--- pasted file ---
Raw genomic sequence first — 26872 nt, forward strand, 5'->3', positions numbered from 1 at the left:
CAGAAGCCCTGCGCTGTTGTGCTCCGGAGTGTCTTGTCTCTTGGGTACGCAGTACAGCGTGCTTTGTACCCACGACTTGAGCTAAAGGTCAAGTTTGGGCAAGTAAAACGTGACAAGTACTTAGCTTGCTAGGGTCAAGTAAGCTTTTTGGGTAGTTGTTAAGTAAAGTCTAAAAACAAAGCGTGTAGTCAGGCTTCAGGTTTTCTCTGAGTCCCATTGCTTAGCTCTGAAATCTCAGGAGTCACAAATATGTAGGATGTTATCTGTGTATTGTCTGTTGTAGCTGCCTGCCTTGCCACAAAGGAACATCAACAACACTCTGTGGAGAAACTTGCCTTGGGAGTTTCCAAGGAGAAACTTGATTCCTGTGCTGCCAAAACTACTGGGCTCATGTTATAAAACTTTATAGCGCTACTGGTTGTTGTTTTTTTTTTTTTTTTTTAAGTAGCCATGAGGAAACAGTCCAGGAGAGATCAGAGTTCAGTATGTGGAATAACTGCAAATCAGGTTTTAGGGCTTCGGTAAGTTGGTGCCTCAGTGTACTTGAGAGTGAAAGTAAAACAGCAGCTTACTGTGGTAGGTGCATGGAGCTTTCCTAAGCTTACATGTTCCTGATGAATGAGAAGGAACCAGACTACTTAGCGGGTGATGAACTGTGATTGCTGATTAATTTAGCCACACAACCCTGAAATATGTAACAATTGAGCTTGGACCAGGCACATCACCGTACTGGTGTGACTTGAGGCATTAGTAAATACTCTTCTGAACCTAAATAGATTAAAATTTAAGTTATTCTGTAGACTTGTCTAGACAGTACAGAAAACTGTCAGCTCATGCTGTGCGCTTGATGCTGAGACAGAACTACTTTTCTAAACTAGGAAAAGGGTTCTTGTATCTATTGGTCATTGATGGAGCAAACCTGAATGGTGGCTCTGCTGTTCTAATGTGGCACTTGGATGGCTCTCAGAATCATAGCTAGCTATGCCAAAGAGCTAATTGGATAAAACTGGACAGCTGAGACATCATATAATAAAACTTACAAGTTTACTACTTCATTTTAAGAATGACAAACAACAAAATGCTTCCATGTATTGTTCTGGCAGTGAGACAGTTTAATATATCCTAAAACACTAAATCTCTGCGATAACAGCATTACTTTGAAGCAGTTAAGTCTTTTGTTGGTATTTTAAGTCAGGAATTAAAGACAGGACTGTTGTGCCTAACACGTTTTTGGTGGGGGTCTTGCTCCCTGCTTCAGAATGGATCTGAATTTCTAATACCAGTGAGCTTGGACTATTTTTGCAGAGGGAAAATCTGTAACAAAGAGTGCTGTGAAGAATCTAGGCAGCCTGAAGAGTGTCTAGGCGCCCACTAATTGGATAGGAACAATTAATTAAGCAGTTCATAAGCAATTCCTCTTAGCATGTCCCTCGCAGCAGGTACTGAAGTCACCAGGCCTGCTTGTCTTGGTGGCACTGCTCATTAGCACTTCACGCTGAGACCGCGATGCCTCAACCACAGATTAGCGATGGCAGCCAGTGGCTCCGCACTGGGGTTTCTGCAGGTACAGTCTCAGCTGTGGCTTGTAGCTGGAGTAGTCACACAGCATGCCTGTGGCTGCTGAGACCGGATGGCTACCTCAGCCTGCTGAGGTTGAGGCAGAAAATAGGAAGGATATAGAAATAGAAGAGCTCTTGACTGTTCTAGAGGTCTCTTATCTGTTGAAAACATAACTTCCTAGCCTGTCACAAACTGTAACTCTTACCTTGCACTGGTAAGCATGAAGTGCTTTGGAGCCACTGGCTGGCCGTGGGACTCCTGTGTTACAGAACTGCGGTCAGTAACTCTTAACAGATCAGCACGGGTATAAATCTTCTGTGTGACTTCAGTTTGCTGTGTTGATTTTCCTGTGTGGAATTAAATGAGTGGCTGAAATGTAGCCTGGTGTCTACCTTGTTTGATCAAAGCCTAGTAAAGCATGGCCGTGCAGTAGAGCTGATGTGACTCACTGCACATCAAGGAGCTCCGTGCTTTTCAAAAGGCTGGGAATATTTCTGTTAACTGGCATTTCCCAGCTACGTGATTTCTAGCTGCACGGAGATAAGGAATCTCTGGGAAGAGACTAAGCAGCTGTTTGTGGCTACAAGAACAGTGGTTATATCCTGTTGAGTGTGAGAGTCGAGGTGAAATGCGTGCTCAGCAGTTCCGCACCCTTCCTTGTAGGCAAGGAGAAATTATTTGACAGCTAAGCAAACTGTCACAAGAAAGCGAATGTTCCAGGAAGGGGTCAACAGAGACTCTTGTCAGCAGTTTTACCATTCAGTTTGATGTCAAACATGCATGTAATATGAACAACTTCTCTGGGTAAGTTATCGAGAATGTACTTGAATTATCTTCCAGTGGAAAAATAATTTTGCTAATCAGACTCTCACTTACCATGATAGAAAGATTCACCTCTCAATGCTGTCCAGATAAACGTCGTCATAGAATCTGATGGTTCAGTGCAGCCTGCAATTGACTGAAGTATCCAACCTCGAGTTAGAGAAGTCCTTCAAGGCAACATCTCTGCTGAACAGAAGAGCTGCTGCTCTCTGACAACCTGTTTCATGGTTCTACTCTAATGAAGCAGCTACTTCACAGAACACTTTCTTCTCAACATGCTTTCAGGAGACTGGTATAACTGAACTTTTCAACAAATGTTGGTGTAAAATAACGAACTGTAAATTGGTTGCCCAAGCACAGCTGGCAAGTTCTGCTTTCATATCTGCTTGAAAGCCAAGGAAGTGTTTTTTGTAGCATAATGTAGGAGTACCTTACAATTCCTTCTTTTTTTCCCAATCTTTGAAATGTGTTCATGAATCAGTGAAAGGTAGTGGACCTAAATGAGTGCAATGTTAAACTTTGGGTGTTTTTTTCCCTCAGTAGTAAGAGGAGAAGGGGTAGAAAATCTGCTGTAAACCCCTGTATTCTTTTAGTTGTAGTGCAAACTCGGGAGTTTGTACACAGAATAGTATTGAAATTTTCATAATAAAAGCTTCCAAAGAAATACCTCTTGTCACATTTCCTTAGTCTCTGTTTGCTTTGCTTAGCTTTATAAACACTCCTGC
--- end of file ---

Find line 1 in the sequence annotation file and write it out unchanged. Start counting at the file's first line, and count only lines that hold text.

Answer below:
Raw genomic sequence first — 26872 nt, forward strand, 5'->3', positions numbered from 1 at the left: